As the Falangist newspaper Arriba wrote in 1939, a few months after Franco had emerged triumphant from the Spanish Civil War: “The furia española is present in all aspects of Spanish life, to a greater extent than ever. In sport, the furia best manifests itself in soccer, a game in which the virility of the Spanish race can find full expression, usually imposing itself, in international contests, over the more technical but less aggressive foreign teams.” In other words, soccer was to be played as if the ground was a battlefield and the players soldiers. What mattered were courage, sacrifice, and above all the physical annihilation of the opponent. Neither skill nor creativity, let alone fair play, was part of the armory.
Franco liked the phrase La Furia—The Fury—because he felt it exemplified the essence of Spanish nationhood. Unsurprisingly, it was a Basque-born player sympathetic to the regime who became emblematic of the cause. The occasion was the 1950 World Cup in Brazil, when Spain faced England in the group stage. The player in question was Athletic Bilbao’s Telmo Zarra. The leading scorer in six Spanish championships, Zarra had already achieved the popular iconic status previously attained by the legendary Spanish bullfighter Manolete, killed in the bullring of Linares three years earlier. It was popularly said that Zarra played with three legs, the third being his devastating head. Zarra rammed home with his foot rather than headed Spain’s winning goal, having beaten defender Alf Ramsey off a cross from Agustín Gaínza. When the match was over, Spanish soccer’s top official, Armando Muñoz Calero, told Franco, “Excellency, we have vanquished the perfidious Albion.” Thus did Franco’s Spain get its own back for the defeat of the Invincible Armada of 1588. Well, up to a point.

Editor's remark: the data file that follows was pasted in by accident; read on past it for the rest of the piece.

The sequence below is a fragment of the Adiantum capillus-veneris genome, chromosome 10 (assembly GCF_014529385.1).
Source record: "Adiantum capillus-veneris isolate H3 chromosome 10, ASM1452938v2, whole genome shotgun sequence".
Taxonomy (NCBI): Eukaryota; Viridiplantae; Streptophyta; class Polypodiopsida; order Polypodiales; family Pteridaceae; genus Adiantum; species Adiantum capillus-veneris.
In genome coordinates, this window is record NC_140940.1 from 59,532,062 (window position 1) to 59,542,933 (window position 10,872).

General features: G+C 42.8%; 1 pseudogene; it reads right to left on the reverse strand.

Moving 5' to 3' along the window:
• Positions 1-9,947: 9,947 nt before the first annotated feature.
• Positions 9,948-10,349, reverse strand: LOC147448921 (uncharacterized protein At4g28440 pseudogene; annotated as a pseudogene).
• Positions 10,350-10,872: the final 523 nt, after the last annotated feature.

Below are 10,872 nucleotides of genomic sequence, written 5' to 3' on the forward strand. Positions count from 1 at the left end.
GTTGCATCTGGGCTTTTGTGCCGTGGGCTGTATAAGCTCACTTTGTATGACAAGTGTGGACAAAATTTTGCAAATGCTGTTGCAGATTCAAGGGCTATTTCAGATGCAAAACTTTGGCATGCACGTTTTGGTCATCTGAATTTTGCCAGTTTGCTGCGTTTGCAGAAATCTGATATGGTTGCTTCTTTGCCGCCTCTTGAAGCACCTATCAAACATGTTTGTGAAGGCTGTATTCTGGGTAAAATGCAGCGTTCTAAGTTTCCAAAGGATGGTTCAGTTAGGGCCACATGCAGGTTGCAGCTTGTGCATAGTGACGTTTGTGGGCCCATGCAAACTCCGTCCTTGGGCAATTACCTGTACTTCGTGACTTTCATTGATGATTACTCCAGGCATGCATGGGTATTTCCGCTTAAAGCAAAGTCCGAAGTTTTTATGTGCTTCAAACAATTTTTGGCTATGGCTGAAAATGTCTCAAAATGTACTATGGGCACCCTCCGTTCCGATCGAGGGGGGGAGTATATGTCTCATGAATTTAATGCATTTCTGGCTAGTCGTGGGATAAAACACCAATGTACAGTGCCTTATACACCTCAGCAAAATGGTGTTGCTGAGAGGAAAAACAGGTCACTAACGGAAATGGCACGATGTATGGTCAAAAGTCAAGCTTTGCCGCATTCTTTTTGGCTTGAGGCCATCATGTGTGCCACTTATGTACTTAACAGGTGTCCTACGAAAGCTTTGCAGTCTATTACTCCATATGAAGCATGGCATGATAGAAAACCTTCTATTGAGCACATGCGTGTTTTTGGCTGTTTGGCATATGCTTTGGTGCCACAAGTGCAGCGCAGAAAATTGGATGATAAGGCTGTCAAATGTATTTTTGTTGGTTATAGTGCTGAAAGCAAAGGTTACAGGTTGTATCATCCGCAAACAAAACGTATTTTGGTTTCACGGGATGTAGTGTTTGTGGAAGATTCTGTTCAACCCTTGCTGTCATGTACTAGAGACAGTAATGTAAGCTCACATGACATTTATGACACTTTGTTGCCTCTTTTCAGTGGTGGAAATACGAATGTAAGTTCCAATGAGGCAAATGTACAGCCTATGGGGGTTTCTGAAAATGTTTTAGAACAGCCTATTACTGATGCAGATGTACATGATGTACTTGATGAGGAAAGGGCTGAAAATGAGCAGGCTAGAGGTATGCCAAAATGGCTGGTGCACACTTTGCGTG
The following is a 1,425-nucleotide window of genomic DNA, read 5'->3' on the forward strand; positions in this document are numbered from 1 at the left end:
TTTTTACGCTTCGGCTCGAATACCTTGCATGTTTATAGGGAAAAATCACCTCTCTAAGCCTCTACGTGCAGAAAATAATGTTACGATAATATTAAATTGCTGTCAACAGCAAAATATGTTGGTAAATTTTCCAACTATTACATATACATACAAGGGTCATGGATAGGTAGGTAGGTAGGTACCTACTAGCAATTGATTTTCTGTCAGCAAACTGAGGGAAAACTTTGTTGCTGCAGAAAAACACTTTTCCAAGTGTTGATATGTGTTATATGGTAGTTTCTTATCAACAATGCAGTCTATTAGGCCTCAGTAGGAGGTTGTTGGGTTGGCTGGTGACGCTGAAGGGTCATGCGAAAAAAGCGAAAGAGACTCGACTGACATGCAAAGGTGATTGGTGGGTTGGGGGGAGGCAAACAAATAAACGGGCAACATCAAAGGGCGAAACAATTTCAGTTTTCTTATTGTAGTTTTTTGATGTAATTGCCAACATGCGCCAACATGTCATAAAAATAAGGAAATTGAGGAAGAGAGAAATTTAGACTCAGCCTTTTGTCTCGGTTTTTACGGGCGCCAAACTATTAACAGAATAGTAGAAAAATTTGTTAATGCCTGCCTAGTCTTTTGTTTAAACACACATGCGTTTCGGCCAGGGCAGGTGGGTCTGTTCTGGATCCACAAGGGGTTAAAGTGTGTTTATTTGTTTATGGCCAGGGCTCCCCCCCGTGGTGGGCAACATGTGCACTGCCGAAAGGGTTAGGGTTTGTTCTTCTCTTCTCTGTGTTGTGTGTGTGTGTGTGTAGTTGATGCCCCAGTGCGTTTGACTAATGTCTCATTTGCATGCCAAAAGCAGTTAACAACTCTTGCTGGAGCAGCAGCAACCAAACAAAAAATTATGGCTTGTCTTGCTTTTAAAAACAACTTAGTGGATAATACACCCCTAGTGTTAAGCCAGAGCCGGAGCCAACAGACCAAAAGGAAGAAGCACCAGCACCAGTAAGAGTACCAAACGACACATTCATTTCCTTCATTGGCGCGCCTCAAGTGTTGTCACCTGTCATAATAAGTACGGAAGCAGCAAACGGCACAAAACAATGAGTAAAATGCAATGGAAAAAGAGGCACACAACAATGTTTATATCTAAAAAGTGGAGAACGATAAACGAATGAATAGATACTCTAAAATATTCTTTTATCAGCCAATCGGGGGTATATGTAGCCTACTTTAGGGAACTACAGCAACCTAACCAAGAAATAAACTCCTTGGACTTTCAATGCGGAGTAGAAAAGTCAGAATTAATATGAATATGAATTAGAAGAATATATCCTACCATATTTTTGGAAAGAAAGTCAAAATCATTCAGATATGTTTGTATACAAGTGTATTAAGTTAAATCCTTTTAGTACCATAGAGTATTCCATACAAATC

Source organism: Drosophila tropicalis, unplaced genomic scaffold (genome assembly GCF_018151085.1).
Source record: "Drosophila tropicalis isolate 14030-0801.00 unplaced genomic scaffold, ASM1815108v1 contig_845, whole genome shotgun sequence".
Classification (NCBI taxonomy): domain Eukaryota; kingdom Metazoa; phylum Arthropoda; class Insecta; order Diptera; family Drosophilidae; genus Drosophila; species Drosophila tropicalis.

It proved a Pyrrhic victory. In a four-team final mini league, Spain’s chances of winning the World Cup ended after being beaten 6–1 by Brazil. This perhaps explains why Franco consoled himself with the thought that the crowning moment of soccer achievement was when Spain showed a lot of Furia and beat the Soviet Union in the final of the 1964 European Nations Cup, the only major trophy the Spanish squad won during the three and a half decades of Franco’s dictatorship.
Long after Franco died, there would be no shortage of Spanish commentators who would blame Spain’s failure not on La Furia but on the lack of it among certain players on the national squad. Yet bad luck and a dearth of inspired coaching at the national level as much as politics lay behind Spain’s record of underachievement. With the exception of its gold medal in the 1992 Olympics, democratic Spain had to wait until 2008 before it won the European Championship again, after enduring years of pain and disappointment under a succession of mainly lackluster coaches.
By then Spain’s national team had caught up with the quality of its great clubs, found a decent coach, and forged a consensus around how soccer could best be played in a way that was not only effective but also wonderful to watch. I myself had become a Barca fan, a conversion that got under way in the 1970s when Johan Cruyff came to Catalonia. Like Di Stéfano, his personality and way of playing influenced a whole generation of players, although his presence proved more enduring. And to fans like me, he came to personify in soccer the best of Spain after Franco. It helped fuel my later enthusiasm for La Roja and the way it refined La Furia into a new aesthetic, where the nobility of purpose became entwined with creative play as a winning formula.
From La Roja: How Soccer Conquered Spain and How Spanish Soccer Conquered the World, by Jimmy Burns. Reprinted by permission of Nation Books, an imprint of the Perseus Books Group. Copyright © 2012.